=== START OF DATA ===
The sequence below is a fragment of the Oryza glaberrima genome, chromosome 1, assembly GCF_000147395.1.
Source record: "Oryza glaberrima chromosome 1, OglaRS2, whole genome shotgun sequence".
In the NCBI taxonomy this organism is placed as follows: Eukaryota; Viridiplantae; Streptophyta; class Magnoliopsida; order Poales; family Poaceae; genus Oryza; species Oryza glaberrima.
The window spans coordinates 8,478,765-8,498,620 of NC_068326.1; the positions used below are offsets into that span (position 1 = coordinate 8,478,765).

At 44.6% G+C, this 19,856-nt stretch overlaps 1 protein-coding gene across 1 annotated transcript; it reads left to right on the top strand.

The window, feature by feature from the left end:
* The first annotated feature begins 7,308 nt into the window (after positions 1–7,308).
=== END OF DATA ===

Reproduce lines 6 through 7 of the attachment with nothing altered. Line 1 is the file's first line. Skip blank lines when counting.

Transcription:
The window, feature by feature from the left end:
* The first annotated feature begins 7,308 nt into the window (after positions 1–7,308).